Ian Tant asks if it is right for the government to promote its ambitions for large scale developments?
The government’s Laying the Foundations – a Housing Strategy for England includes an intriguing four paragraphs lauding the benefits of large scale development. Coming from a ministerial team at the Communities Department, which has on several occasions expressed its distaste for some of the more substantial urban extensions that emerged through the older Structure Plan and Regional Plan processes, this is a surprise. However, in the context of the aims of the strategy, it is entirely right to promote major schemes.
The strategy aims to secure a long-term stable and increased supply of new housing, lifting us out of the protracted slump in building and maintaining consistency of housing delivery. From a national perspective, the logic is clear: plan more bigger developments that will last several years and you’ll underpin a more regular flow of new housing.
Simply larger scale developments deliver more. Not just more housing, but more facilities to support that housing
From a local level, however, there is an even stronger logic - simply larger scale developments deliver more. Not just more housing, but more facilities to support that housing. They can justify requiring the development to fund and deliver new schools, shopping centres, green spaces.
Moreover, such major schemes provide the local council with greater certainty in its own funding; the New Homes Bonus becomes more predictable with a larger scale development that can deliver over several years. The large scale development – be it an urban extension or a new village or New Market Town – can firmly anchor the planned housing supply over a plan period and beyond.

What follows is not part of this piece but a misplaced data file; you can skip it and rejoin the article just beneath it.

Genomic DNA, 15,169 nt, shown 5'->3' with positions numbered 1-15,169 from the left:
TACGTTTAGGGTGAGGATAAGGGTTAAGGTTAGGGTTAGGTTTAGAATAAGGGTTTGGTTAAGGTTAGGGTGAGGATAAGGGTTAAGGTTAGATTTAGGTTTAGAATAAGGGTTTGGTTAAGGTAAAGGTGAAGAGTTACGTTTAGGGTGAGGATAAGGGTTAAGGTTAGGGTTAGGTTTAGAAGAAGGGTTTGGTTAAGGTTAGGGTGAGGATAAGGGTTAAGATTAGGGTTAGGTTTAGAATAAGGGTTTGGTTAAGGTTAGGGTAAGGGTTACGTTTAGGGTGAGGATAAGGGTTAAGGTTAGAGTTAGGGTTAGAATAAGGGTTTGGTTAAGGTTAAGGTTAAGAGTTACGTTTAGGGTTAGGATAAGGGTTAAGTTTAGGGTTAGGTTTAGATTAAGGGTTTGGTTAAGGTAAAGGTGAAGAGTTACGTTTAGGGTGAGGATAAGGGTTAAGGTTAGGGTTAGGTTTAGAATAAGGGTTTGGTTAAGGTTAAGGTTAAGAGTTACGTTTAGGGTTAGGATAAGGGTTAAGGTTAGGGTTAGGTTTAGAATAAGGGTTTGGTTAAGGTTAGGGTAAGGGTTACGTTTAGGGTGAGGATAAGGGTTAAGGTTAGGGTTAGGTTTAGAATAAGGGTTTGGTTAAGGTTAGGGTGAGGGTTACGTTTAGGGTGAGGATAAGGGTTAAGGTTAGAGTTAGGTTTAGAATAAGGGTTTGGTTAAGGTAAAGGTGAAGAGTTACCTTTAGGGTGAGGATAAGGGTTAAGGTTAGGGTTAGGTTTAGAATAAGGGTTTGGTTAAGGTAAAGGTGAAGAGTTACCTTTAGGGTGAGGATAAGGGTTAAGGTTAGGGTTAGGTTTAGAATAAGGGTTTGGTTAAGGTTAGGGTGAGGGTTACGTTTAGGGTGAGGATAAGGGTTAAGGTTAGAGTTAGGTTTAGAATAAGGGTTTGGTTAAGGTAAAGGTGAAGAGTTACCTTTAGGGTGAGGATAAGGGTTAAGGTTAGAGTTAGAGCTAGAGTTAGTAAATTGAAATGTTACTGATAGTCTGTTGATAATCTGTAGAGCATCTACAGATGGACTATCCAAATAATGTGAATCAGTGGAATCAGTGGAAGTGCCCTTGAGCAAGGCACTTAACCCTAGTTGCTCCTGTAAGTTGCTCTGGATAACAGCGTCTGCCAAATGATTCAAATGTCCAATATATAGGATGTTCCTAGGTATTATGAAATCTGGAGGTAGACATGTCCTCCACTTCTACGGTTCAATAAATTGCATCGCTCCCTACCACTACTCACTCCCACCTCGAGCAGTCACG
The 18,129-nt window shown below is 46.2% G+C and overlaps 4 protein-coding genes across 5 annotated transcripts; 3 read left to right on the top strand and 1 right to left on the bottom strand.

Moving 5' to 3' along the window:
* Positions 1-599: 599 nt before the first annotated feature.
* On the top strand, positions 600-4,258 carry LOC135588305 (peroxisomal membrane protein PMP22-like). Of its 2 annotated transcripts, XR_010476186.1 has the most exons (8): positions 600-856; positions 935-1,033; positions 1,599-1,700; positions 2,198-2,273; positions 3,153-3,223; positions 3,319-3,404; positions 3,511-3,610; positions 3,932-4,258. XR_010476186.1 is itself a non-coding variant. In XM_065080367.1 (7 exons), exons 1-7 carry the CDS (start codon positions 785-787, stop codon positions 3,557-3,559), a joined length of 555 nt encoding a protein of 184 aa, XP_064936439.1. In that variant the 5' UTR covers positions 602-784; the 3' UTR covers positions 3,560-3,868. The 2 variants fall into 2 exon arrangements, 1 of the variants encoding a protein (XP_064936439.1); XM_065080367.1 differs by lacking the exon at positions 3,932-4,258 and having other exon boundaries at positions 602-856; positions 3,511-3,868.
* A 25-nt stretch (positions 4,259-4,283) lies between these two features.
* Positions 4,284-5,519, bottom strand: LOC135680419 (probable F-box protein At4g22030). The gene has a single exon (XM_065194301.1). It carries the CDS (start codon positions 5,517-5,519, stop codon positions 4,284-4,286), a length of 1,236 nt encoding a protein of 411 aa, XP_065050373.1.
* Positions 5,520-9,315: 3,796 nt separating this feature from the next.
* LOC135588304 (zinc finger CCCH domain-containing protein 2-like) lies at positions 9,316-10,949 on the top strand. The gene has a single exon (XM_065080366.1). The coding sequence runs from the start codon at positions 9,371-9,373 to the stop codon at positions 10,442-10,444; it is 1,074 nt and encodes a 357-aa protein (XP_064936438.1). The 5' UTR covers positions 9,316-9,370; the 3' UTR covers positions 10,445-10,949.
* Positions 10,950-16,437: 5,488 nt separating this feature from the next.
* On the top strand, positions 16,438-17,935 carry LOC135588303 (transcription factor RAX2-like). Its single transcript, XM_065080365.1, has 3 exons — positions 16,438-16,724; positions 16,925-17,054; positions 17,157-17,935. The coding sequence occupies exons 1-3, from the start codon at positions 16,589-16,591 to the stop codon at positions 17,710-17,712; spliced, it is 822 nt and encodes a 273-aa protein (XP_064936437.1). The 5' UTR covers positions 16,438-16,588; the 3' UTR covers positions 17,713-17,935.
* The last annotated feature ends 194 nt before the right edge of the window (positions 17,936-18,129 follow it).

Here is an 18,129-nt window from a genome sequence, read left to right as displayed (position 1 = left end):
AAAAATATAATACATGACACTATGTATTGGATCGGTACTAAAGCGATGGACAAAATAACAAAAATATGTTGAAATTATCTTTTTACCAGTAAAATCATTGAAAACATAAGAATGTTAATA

Substantial developments are not the whole solution to increasing supply. It has to be recognised that they take time to start up and to reach the dependable level of delivery. The peak levels of completions should not be over-estimated. Except in stronger market years, the completions per developer per outlet (phase) of the scheme may still be relatively modest, perhaps 30 – 50 dwellings per year. Yet they are an essential component of planned housing supply.
Government ministers will no doubt point to one essential difference in the strategy from previous planning approaches: that large development must be “locally planned”. And that’s the key - local authorities should look carefully in bringing forward their new plans, not relying on the happenstance of small or “windfall” sites but to do their planning responsibly and include large scale developments where there is a clear role for them to play.
Ian Tant is senior partner at Barton Willmore